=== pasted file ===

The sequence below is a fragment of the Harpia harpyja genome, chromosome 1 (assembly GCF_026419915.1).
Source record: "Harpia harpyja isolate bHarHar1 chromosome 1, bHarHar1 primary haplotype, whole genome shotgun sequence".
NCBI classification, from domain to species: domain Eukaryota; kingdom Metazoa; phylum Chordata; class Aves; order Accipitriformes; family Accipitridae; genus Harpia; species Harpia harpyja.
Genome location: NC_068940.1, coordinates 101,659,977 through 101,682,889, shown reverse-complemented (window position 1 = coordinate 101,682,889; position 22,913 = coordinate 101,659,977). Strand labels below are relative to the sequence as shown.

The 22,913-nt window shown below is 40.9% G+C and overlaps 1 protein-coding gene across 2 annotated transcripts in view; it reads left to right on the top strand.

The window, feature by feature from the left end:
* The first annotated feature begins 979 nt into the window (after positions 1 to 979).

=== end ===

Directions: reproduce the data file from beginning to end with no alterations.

The sequence below is a fragment of the Harpia harpyja genome, chromosome 1 (assembly GCF_026419915.1).
Source record: "Harpia harpyja isolate bHarHar1 chromosome 1, bHarHar1 primary haplotype, whole genome shotgun sequence".
NCBI classification, from domain to species: domain Eukaryota; kingdom Metazoa; phylum Chordata; class Aves; order Accipitriformes; family Accipitridae; genus Harpia; species Harpia harpyja.
Genome location: NC_068940.1, coordinates 101,659,977 through 101,682,889, shown reverse-complemented (window position 1 = coordinate 101,682,889; position 22,913 = coordinate 101,659,977). Strand labels below are relative to the sequence as shown.

The 22,913-nt window shown below is 40.9% G+C and overlaps 1 protein-coding gene across 2 annotated transcripts in view; it reads left to right on the top strand.

The window, feature by feature from the left end:
* The first annotated feature begins 979 nt into the window (after positions 1 to 979).